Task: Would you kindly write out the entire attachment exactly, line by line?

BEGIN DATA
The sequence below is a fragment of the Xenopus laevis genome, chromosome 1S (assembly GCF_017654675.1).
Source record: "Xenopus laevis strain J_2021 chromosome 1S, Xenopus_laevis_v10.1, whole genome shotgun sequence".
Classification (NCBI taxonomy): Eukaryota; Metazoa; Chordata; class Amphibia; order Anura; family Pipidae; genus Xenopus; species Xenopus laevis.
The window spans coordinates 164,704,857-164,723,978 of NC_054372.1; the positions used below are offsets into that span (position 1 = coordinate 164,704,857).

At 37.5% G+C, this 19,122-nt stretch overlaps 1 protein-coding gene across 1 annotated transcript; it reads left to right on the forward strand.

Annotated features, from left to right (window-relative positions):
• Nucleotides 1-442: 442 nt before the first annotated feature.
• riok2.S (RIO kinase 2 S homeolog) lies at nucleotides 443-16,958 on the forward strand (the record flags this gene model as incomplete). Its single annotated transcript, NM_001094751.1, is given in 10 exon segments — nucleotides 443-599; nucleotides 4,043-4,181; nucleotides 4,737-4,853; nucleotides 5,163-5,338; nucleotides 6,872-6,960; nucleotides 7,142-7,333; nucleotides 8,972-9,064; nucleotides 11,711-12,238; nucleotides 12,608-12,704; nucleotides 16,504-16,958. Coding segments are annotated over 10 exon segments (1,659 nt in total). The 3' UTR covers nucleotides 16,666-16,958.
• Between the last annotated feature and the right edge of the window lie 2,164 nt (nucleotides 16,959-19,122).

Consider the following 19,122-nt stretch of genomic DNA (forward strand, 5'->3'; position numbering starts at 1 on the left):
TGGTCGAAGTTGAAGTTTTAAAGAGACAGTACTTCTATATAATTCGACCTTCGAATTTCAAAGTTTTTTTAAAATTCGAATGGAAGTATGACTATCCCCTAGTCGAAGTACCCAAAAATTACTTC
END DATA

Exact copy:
The sequence below is a fragment of the Xenopus laevis genome, chromosome 1S (assembly GCF_017654675.1).
Source record: "Xenopus laevis strain J_2021 chromosome 1S, Xenopus_laevis_v10.1, whole genome shotgun sequence".
Classification (NCBI taxonomy): Eukaryota; Metazoa; Chordata; class Amphibia; order Anura; family Pipidae; genus Xenopus; species Xenopus laevis.
The window spans coordinates 164,704,857-164,723,978 of NC_054372.1; the positions used below are offsets into that span (position 1 = coordinate 164,704,857).

At 37.5% G+C, this 19,122-nt stretch overlaps 1 protein-coding gene across 1 annotated transcript; it reads left to right on the forward strand.

Annotated features, from left to right (window-relative positions):
• Nucleotides 1-442: 442 nt before the first annotated feature.
• riok2.S (RIO kinase 2 S homeolog) lies at nucleotides 443-16,958 on the forward strand (the record flags this gene model as incomplete). Its single annotated transcript, NM_001094751.1, is given in 10 exon segments — nucleotides 443-599; nucleotides 4,043-4,181; nucleotides 4,737-4,853; nucleotides 5,163-5,338; nucleotides 6,872-6,960; nucleotides 7,142-7,333; nucleotides 8,972-9,064; nucleotides 11,711-12,238; nucleotides 12,608-12,704; nucleotides 16,504-16,958. Coding segments are annotated over 10 exon segments (1,659 nt in total). The 3' UTR covers nucleotides 16,666-16,958.
• Between the last annotated feature and the right edge of the window lie 2,164 nt (nucleotides 16,959-19,122).

Consider the following 19,122-nt stretch of genomic DNA (forward strand, 5'->3'; position numbering starts at 1 on the left):
TGGTCGAAGTTGAAGTTTTAAAGAGACAGTACTTCTATATAATTCGACCTTCGAATTTCAAAGTTTTTTTAAAATTCGAATGGAAGTATGACTATCCCCTAGTCGAAGTACCCAAAAATTACTTC